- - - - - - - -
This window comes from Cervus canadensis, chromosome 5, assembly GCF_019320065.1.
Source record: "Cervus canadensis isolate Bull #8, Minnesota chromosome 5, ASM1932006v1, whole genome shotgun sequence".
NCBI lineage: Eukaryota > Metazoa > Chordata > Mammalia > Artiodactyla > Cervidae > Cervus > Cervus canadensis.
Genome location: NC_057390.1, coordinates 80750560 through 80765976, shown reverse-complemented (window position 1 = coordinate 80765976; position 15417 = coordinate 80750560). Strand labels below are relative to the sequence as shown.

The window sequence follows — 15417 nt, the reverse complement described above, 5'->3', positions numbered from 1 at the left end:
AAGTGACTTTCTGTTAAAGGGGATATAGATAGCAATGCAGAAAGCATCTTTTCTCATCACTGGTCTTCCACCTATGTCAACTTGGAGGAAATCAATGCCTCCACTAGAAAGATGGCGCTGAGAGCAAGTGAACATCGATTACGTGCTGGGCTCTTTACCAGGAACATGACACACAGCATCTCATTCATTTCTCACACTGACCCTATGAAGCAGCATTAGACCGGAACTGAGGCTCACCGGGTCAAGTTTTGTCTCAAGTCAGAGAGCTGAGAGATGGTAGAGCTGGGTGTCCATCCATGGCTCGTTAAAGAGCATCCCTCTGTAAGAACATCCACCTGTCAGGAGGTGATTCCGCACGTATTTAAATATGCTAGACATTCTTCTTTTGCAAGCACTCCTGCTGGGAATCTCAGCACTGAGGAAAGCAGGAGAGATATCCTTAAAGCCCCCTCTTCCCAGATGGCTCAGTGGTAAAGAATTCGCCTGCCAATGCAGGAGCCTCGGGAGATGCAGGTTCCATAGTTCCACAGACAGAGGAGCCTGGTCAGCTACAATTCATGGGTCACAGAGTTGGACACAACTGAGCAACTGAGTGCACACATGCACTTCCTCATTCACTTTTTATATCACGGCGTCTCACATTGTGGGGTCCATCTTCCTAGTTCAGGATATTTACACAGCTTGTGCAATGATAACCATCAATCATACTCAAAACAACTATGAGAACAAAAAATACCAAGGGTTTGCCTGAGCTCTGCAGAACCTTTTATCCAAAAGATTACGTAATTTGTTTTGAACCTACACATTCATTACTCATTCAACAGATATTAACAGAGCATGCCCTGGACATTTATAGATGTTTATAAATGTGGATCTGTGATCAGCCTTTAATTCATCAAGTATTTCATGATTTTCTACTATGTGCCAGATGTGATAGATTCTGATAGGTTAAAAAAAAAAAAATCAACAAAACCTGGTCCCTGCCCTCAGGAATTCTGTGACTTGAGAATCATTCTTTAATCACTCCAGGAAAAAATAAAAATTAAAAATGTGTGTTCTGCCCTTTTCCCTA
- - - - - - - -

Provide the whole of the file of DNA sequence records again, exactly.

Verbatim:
This window comes from Cervus canadensis, chromosome 5, assembly GCF_019320065.1.
Source record: "Cervus canadensis isolate Bull #8, Minnesota chromosome 5, ASM1932006v1, whole genome shotgun sequence".
NCBI lineage: Eukaryota > Metazoa > Chordata > Mammalia > Artiodactyla > Cervidae > Cervus > Cervus canadensis.
Genome location: NC_057390.1, coordinates 80750560 through 80765976, shown reverse-complemented (window position 1 = coordinate 80765976; position 15417 = coordinate 80750560). Strand labels below are relative to the sequence as shown.

The window sequence follows — 15417 nt, the reverse complement described above, 5'->3', positions numbered from 1 at the left end:
AAGTGACTTTCTGTTAAAGGGGATATAGATAGCAATGCAGAAAGCATCTTTTCTCATCACTGGTCTTCCACCTATGTCAACTTGGAGGAAATCAATGCCTCCACTAGAAAGATGGCGCTGAGAGCAAGTGAACATCGATTACGTGCTGGGCTCTTTACCAGGAACATGACACACAGCATCTCATTCATTTCTCACACTGACCCTATGAAGCAGCATTAGACCGGAACTGAGGCTCACCGGGTCAAGTTTTGTCTCAAGTCAGAGAGCTGAGAGATGGTAGAGCTGGGTGTCCATCCATGGCTCGTTAAAGAGCATCCCTCTGTAAGAACATCCACCTGTCAGGAGGTGATTCCGCACGTATTTAAATATGCTAGACATTCTTCTTTTGCAAGCACTCCTGCTGGGAATCTCAGCACTGAGGAAAGCAGGAGAGATATCCTTAAAGCCCCCTCTTCCCAGATGGCTCAGTGGTAAAGAATTCGCCTGCCAATGCAGGAGCCTCGGGAGATGCAGGTTCCATAGTTCCACAGACAGAGGAGCCTGGTCAGCTACAATTCATGGGTCACAGAGTTGGACACAACTGAGCAACTGAGTGCACACATGCACTTCCTCATTCACTTTTTATATCACGGCGTCTCACATTGTGGGGTCCATCTTCCTAGTTCAGGATATTTACACAGCTTGTGCAATGATAACCATCAATCATACTCAAAACAACTATGAGAACAAAAAATACCAAGGGTTTGCCTGAGCTCTGCAGAACCTTTTATCCAAAAGATTACGTAATTTGTTTTGAACCTACACATTCATTACTCATTCAACAGATATTAACAGAGCATGCCCTGGACATTTATAGATGTTTATAAATGTGGATCTGTGATCAGCCTTTAATTCATCAAGTATTTCATGATTTTCTACTATGTGCCAGATGTGATAGATTCTGATAGGTTAAAAAAAAAAAAATCAACAAAACCTGGTCCCTGCCCTCAGGAATTCTGTGACTTGAGAATCATTCTTTAATCACTCCAGGAAAAAATAAAAATTAAAAATGTGTGTTCTGCCCTTTTCCCTA